Remote Electronic Monitoring (REM): island communities impact assessment - draft

The draft partial islands communities impact assessment (ICIA) considers the Remote Electronic Monitoring (REM) Scottish Statutory Instrument (SSI) in relation to their impacts on people living in the Islands under Section 8 of the Islands (Scotland) Act 2018.

Data and Stakeholders

All commercial fishing vessels are required to provide information on their fishing activities, including port of landing, species caught and fishing gear used. This is the same regardless of location. Each vessel has an administrative district to which it is registered. We can therefore identify what specific vessels are based in the entirely island districts (Western Isles, Orkney and Shetland), as well as those in the mixed island districts (Campbeltown, Oban and Portree) that will be affected by this requirement.

Supplementary information from local fishery offices demonstrates that most of the vessels registered to mixed island districts operate out of the mainland ports in this district. As such, only the island districts should be counted when considering the island impact.

The below table shows the share of affected vessels by district as well as the share of all vessels by district.

District share of Scottish fishing vessels in 2022
Pelagic over 12 metres Scallop Dredgers All registered
Orkney 0% 1% 6%
Shetland 38% 28% 12%
Stornoway 0% 7% 11%
Total for Island Districts 38% 37% 29%
Campbeltown 0% 8%* 7%
Oban 0% 11%* 5%
Portree 0% 0% 5%
Total for mixed Island Districts 0% 20%* 16%
Total for Island and mixed Island Districts 38% 56% 46%

Source: Marine Directorate fisheries data

Note: Mallaig and Ayr which include some islands were excluded due to the low fishing activity present on these islands.

* Most of the vessels registered to mixed island districts operate out of the mainland ports in this district

  • 37% of the scallop dredge fleet are administrated from island districts.
  • The figure is similar for impacted pelagic vessels, with 38% of the fleet administratively located in the island districts.
  • When considering all vessel types around 29% of the whole fleet is administered from island districts, showing a similar distribution to the islands as the scallop and pelagic fleets.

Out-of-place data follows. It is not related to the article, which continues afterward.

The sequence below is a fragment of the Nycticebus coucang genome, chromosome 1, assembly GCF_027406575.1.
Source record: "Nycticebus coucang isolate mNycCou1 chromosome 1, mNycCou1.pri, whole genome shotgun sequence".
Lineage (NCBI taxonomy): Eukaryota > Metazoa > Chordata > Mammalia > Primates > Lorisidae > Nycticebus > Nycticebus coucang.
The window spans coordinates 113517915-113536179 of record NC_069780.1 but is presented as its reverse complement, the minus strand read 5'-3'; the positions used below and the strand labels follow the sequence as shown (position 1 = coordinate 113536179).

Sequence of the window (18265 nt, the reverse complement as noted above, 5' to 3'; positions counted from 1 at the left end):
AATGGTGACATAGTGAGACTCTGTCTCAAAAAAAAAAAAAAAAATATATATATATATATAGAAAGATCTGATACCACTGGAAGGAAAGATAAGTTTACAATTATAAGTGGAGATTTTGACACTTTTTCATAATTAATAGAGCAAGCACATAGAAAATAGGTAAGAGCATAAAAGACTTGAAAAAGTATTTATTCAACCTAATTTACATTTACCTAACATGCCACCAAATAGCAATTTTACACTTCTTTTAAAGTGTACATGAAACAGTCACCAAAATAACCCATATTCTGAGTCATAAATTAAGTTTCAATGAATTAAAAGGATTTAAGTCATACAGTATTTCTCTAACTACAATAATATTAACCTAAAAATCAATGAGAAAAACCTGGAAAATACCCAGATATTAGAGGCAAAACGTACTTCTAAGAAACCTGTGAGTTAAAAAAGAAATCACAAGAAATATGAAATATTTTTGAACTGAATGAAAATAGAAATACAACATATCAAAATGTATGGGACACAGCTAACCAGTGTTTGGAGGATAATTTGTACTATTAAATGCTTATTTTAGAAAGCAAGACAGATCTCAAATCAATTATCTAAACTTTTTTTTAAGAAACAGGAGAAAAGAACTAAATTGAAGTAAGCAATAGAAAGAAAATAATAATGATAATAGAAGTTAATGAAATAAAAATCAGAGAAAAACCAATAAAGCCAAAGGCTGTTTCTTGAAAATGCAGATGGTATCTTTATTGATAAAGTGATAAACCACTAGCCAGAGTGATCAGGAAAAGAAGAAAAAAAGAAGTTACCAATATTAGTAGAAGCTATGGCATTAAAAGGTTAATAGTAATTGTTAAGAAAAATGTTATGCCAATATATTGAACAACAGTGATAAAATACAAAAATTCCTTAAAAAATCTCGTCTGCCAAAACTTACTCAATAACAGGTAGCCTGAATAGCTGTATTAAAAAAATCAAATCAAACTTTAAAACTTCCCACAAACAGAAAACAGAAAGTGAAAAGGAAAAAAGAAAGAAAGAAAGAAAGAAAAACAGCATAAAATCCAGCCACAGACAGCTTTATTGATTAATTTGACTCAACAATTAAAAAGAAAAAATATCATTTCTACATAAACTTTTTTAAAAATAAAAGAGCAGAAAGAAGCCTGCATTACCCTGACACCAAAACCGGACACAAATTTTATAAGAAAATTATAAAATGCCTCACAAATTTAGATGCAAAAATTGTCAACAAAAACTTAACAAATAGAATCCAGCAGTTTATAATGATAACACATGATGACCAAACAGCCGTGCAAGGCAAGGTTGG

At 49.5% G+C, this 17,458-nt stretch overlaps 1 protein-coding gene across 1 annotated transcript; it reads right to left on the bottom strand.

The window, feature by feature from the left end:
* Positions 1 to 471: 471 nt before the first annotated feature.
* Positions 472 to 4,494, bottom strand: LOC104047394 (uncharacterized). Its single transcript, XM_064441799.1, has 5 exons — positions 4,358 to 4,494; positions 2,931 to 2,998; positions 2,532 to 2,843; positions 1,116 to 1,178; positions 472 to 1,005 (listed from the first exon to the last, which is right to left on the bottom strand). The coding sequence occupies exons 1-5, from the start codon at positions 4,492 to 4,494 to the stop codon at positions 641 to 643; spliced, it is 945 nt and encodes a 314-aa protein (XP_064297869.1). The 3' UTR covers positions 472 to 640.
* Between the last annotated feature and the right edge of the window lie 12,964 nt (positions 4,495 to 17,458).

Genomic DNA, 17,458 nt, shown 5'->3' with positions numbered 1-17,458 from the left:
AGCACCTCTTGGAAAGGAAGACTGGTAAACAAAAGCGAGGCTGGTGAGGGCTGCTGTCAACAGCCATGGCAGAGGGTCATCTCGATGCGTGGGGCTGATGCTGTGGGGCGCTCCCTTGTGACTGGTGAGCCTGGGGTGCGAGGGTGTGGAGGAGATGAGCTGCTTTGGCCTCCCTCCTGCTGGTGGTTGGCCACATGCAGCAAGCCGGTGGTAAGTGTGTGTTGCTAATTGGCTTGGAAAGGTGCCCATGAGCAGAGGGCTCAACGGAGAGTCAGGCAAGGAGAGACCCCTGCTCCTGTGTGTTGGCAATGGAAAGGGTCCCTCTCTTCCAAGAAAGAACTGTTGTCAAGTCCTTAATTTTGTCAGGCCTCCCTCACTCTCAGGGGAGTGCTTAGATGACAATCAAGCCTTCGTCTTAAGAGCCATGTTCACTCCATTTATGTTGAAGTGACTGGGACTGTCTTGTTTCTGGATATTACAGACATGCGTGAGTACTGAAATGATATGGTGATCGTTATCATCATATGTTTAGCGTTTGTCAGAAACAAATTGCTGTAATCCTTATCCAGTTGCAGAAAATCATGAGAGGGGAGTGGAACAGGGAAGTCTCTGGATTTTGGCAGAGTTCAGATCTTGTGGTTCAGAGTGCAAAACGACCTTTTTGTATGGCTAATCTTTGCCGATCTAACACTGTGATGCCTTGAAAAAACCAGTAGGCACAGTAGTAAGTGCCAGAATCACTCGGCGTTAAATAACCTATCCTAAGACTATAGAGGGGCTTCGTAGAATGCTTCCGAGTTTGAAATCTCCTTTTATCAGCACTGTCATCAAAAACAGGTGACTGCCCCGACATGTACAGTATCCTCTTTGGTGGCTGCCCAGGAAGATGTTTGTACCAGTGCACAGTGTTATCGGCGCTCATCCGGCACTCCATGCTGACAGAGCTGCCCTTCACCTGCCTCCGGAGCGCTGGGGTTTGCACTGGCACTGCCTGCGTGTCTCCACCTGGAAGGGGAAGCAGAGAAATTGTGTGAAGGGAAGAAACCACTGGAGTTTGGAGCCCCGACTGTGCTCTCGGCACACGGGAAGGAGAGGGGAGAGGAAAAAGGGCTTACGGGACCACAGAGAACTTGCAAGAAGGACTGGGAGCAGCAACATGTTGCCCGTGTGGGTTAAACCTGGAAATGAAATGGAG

• Thus, it does not appear that this regulation would unduly impact the islands relative to the rest of Scotland through which vessels are impacted.
  • There are a number of stakeholder groups in operation which support the fishing industry, along with a range of other interest groups including environmental and communities groups with an interest in fisheries and environmental outcomes. There is an overarching stakeholder group in place – Fisheries Management and Conservation Group (FMAC) – which provides strategic input to fisheries policy using a co-management approach.
  • Individual stakeholder groups are established which provide varying levels of support and advice directly to fishers. For the pelagic sector in Scotland this is primarily through the Scottish Pelagic Fisherman’s Association (SPFA).
  • Regional Inshore Fisheries Groups (RIFGs) are non-statutory bodies that work with fishers and Scottish Government to improve the sustainable management of inshore fisheries. There are six RIFGs - Outer Hebrides RIFG, Orkney RIFG, Shetland RIFG, North and East Coast RIFG, North West Coast RIFG and South West Coast RIFG.

There are also a number of groups that support the fishing industry coalesced around specific geographical locations. This includes Shetland Fishermen (which includes the Shetland Fishermen’s Association and the Shetland Fish Producers Organisation); the Shetland Shellfish Management Organisation, Orkney Fish Producers Organisation, Orkney Fisheries Association; Western Isles Fishermen’s Association and West of Scotland Fish Producers Organisation.



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